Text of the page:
Common steroid can curb coronavirus deaths: British scientists


Low doses of the common steroid dexamethasone can help cut the risk of death in serious cases of the COVID-19 infection, British experts said Tuesday in what they called “a major breakthrough”.

The dexamethasone discovery came as part of RECOVERY (Randomised Evaluation of COVID-19 Therapy) of Oxford University, which the BBC described as “the world’s biggest trial testing existing treatments to see if they also work for coronavirus”.

The dexamethasone treatment cut the risk of death by a third for patients on ventilators and by a fifth on those on oxygen.

The drug is used to reduce inflammation in a range of other conditions, and the British researchers say it helps stop some of the damage that happens when a person’s immune system tries to fight off the novel coronavirus.

“This is a result that shows that if patients who have COVID-19 and are on ventilators or are on oxygen are given dexamethasone, it will save lives, and it will do so at a remarkably low cost,” Martin Landray, Oxford University professor and co-lead of the trial, was quoted as saying.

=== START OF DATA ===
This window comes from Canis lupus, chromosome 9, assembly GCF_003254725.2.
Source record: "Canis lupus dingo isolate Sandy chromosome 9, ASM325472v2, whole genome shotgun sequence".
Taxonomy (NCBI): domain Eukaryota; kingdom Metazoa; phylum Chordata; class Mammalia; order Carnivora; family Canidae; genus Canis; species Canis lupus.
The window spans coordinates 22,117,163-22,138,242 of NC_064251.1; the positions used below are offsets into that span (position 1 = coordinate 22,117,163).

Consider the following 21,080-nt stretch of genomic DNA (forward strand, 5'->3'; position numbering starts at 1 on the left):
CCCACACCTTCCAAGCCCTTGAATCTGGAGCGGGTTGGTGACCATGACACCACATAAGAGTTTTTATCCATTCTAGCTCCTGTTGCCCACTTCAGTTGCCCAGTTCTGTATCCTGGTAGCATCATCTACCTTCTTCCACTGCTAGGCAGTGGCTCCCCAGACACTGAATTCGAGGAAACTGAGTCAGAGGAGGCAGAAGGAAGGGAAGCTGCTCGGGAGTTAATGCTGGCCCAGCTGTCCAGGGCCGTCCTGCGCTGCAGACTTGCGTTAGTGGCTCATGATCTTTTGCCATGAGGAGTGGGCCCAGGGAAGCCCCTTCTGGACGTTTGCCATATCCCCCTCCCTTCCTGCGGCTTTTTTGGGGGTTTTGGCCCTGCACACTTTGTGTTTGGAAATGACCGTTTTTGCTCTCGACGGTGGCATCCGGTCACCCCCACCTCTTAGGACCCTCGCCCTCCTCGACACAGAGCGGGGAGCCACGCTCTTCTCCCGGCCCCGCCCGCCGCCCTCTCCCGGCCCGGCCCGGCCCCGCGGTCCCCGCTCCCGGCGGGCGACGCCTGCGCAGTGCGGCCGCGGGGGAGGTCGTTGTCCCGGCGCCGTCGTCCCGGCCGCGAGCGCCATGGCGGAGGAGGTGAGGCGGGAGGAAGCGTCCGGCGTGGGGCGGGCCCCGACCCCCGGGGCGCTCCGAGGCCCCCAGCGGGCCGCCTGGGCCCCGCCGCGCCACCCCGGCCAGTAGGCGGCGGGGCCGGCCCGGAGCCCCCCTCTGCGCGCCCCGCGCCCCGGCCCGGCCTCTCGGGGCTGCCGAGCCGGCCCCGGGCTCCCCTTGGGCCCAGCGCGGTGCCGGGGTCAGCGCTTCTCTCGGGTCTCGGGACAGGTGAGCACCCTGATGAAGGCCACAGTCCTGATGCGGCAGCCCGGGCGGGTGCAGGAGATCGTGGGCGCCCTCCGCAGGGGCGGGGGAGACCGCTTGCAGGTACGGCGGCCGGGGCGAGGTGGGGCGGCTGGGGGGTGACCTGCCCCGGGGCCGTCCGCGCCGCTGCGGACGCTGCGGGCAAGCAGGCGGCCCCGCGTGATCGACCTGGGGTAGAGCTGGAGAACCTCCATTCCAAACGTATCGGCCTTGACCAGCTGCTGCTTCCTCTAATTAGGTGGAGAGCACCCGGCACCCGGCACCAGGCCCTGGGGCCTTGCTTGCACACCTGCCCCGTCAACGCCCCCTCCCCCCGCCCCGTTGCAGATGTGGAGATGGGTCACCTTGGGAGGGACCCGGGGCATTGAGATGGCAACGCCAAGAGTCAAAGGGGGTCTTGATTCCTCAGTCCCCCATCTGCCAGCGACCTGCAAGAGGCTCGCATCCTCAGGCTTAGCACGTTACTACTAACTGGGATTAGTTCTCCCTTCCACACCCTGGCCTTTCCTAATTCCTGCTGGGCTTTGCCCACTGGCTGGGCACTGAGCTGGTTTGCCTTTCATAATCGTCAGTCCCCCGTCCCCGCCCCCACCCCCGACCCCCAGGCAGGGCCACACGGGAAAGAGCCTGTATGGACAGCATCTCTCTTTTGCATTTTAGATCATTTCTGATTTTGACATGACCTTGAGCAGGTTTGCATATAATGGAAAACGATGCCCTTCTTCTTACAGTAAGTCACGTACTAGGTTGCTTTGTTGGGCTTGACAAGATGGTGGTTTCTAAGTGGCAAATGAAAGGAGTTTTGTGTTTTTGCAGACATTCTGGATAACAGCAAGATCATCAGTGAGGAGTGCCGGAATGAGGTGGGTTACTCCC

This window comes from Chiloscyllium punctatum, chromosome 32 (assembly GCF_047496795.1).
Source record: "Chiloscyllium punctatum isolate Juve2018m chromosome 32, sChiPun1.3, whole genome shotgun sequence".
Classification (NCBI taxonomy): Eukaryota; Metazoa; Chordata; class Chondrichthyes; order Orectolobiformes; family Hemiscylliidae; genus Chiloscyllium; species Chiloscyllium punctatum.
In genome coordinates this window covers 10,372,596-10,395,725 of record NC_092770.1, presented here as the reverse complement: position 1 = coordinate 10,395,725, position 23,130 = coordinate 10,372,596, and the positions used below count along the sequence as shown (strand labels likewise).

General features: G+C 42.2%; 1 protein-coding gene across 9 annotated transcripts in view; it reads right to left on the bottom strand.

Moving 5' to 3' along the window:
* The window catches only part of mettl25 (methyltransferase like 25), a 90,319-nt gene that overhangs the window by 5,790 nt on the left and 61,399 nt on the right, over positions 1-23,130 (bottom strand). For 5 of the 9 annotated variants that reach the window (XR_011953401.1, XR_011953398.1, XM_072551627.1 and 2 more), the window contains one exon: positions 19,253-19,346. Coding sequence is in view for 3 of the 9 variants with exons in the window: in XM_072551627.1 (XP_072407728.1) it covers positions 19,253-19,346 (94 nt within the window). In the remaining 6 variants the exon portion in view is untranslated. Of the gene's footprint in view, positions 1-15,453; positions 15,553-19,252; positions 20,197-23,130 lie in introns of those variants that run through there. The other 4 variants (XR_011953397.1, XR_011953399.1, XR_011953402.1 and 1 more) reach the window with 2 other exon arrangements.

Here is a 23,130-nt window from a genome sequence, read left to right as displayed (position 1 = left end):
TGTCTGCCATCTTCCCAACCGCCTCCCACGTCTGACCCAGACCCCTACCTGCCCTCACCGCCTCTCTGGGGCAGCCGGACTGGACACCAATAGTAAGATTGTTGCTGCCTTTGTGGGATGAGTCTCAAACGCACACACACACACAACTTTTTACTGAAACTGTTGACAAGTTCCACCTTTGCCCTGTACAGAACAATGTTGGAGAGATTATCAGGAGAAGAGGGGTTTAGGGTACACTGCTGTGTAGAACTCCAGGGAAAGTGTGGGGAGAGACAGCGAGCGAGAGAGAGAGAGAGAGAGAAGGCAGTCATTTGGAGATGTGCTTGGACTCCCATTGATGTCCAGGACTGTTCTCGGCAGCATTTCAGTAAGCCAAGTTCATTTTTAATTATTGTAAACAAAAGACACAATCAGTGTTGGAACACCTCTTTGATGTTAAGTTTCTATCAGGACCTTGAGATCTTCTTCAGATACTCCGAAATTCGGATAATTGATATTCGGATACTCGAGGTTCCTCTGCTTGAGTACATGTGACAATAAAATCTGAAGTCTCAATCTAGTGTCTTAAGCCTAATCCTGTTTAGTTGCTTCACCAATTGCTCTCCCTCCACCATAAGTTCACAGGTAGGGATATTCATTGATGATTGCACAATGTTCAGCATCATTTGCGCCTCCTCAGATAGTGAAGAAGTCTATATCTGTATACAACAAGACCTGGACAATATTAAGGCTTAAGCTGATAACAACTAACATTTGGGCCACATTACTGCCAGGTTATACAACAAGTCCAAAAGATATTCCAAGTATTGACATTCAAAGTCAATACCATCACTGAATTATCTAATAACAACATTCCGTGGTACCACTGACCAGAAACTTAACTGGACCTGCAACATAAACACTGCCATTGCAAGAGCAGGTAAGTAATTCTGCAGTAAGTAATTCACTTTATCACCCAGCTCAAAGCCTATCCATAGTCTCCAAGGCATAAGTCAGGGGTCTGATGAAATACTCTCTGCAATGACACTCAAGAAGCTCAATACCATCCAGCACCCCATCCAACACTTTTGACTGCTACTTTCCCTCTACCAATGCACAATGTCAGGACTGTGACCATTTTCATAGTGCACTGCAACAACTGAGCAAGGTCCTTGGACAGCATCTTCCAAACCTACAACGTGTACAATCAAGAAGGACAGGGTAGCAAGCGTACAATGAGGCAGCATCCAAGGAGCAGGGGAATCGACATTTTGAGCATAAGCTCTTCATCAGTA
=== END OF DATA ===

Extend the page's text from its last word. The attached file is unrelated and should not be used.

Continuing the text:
Landray’s co-lead investigator, Peter Horby, was quoted as saying that dexamethasone was “the only drug that’s so far shown to reduce mortality — and it reduces it significantly”.

Atul Gawande, best-selling author and Indian-American surgeon, sounded a note of caution.

“It will be great news if dexamethasone, a cheap steroid, really does cut deaths by 1/3 in ventilated patients with COVID19, but after all the retractions and walk backs, it is unacceptable to tout study results by press release without releasing the paper,” Gawande tweeted.

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